Ecological Stoichiometry

Ecological Stoichiometry ns
2002 book Ecological Stoichiometry, by American limnologists Robert Sterner and James Elser; first publication to contain a calculation of the human molecular formula.
In famous publications, Ecological Stoichiometry: the Biology of the Elements from Molecules to the Biosphere, is a 2002 book, by American limnologists Robert Sterner and James Elser, noted for being the first publication to contain the results of the first-ever calculation for the empirical molecular formula for one average human being, a calculation done, independently, the following year by American chemical engineer Libb Thims. [1] In outlining their subject, Sterner and Elser state:

“The stoichiometric approach considers whole organisms as if they were single abstract molecules.”

They were led to this by studying differences in carbon, nitrogen, and phosphorous levels in similar species. In their chapter one, as to the human being, they state that “from the information on the quantities of individual elements, we can calculate the stoichiometric formula for a living human being to be”, taking cobalt (Co) as unity: [11]

H375,000,000 O132,000,000 C85,700,000 N6,430,000 Ca1,500,000 P1,020,000 S206,000 Na183,000 K177,000
Cl127,000 Mg40,000 Si38,600 Fe2,680 Zn2,110 Cu76 I14 Mn13 F13 Cr7 Se4 Mo3 Co1

This amounts to a 22-element human empirical molecular formula. They concludes “this formula combines all compounds in a human being into a single abstract ‘molecule’”. They continue, “our main purpose in introducing this formula for the ‘human molecule’ is to stimulate you to begin to think about how every human being represents the coming together of atoms in proportions that are, if not constant, at least bounded and obeying some rules”.


Calculation history
The term “human molecule”, used to describe a human being as an abstract molecule, dates back to 1869 in the works of French philosopher Hippolyte Taine. The use of this construct has since been discussed by dozens of thinks over the years in various fields, ranging from philosophy, to history, to economics. The subject of human thermodynamics, in fact, was defined, in 1952 by English physicist C.G. Darwin, as thermodynamic study of systems of human molecules.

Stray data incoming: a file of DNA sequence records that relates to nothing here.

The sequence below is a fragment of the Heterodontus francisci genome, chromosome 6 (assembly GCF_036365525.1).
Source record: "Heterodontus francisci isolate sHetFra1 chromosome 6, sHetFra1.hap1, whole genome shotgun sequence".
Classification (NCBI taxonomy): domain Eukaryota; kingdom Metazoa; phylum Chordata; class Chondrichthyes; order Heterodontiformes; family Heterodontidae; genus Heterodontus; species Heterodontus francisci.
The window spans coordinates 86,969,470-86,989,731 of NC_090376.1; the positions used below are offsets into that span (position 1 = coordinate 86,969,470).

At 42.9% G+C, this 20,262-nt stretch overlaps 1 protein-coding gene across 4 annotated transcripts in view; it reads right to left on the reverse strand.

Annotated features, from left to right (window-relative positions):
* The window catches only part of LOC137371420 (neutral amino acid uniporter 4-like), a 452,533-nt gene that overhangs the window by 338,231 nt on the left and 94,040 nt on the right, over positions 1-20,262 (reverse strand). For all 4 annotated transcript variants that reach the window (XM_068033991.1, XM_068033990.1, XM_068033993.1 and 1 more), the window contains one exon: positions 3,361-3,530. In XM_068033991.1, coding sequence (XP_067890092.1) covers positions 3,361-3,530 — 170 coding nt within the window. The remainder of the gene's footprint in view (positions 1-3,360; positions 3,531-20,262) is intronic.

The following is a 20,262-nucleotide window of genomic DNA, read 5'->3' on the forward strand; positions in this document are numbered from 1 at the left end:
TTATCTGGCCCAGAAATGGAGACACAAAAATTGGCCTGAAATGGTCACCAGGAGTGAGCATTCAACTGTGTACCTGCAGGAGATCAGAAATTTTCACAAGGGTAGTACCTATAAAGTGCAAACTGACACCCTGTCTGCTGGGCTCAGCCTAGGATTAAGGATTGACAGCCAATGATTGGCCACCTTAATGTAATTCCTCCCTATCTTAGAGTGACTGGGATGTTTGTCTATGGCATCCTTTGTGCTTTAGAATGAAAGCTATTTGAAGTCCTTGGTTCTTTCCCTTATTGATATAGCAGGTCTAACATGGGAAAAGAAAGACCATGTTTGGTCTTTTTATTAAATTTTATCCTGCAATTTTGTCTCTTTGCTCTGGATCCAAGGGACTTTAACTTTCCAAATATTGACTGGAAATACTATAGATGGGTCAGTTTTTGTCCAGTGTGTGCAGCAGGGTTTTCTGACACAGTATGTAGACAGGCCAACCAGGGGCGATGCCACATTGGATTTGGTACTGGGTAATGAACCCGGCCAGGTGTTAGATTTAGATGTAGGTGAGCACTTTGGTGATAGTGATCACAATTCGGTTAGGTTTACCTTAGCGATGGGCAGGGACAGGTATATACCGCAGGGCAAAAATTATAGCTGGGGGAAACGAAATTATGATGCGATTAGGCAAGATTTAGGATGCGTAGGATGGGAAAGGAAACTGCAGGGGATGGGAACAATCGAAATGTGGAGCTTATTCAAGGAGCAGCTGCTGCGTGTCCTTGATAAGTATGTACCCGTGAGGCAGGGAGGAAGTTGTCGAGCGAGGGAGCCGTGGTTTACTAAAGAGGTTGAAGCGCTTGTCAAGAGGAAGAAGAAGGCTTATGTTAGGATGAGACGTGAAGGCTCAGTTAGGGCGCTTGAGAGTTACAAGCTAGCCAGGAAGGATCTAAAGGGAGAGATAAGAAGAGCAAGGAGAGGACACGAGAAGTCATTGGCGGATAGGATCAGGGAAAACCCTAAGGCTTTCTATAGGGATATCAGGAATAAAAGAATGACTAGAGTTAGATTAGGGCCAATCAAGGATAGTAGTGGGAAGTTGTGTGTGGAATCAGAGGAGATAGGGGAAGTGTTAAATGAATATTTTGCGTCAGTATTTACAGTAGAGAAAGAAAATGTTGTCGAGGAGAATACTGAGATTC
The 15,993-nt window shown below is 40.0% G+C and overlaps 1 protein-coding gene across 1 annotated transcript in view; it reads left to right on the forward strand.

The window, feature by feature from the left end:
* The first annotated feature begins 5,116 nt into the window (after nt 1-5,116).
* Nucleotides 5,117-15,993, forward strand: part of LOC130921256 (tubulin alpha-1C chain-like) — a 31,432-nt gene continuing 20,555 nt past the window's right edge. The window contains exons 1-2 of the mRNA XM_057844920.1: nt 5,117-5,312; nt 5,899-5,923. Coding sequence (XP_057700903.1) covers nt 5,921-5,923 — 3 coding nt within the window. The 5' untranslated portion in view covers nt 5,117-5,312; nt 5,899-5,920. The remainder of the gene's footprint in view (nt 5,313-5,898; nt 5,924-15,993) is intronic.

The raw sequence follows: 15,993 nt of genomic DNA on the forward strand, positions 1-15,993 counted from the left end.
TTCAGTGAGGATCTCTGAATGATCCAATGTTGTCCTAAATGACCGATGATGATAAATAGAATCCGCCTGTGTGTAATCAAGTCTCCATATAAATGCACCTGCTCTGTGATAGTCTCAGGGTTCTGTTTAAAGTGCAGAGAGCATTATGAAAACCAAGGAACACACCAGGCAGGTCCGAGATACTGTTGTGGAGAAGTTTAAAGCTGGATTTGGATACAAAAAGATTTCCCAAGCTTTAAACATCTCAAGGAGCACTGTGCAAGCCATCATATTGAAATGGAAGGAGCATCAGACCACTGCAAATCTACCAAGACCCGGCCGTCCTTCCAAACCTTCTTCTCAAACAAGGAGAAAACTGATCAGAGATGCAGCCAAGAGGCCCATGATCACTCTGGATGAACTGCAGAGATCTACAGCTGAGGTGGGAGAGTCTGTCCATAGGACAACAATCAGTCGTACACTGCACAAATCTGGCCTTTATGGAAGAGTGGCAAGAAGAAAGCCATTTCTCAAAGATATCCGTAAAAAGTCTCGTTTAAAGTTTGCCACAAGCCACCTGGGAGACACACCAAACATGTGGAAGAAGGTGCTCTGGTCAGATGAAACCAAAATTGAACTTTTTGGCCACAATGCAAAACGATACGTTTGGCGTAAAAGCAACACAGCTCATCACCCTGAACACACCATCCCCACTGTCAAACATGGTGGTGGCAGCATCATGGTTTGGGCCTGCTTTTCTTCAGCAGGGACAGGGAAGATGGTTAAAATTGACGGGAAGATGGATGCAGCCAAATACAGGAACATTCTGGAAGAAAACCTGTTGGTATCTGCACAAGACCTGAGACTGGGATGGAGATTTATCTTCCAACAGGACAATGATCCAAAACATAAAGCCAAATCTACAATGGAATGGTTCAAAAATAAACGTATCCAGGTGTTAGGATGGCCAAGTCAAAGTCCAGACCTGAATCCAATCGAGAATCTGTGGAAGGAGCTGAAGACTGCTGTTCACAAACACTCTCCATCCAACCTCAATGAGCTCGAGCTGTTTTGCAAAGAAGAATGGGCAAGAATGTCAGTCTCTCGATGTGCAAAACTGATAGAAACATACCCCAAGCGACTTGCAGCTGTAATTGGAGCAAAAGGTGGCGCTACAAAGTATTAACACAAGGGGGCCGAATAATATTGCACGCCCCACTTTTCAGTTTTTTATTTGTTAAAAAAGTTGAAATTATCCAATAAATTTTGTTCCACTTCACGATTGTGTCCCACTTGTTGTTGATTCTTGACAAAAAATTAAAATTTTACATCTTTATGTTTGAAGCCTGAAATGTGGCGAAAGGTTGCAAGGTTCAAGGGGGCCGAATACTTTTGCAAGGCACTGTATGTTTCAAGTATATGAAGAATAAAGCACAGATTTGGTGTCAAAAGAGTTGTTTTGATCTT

Not until the turn of the 21st century, however, a period following the appearance of various human mass composition tables, was the calculation for the molecular formula for the human being done. Two different, independent, calculations were done, one on April 18, 2000 by Sterner and Elser, who determined the human being to be an 22-element molecule, using cobalt element found in the lowest amount in the average human, and one in September 2002 by Thims, who determined the human being to be an average 26-element molecule, taking vanadium as unity. [2]

Key sections:
The following are screenshots of the opening section of the book devoted to the 'human molecules' from the stoichiometric perspective:

Human molecule (Ecological Stoichiometry) 1
Human molecule (Ecological Stoichiometry) 2
Human molecule (Ecological Stoichiometry) 3
Human molecule (Ecological Stoichiometry) 4
Human molecule (Ecological Stoichiometry) 5

(add discussion)

References
1. Sterner, Robert W. and Elser, James J. (2002). Ecological Stoichiometry: the Biology of Elements from Molecules to the Biosphere (PDF) (chapter one) (human molecule, empirical formula pg. 3; discussion, pgs. 47, 135). Princeton University Press.
2. (a) Thims, Libb. (2002). Human Thermodynamics (Volume One), Date: Sept. Chicago: Institute of Human Thermodynamics.
(b) Note: Thims only became aware of Sterner's calculation on February 17, 2008 after doing a Google book search on keywords "human molecule thermodynamics"; Thims then emailed Sterner within the hour.
(c) Source for Sterner date: "I have attached the spreadsheet used to construct that formula for a human molecule in our book. My copy of the spreadsheet is dated April 18, 2000. I cannot say exactly when we made the calculations. That date might have to do with some modification of the figure or some other edit. At any rate, it gives an indication." (email communicate from Robert Sterner to Libb Thims on February 20, 2008).


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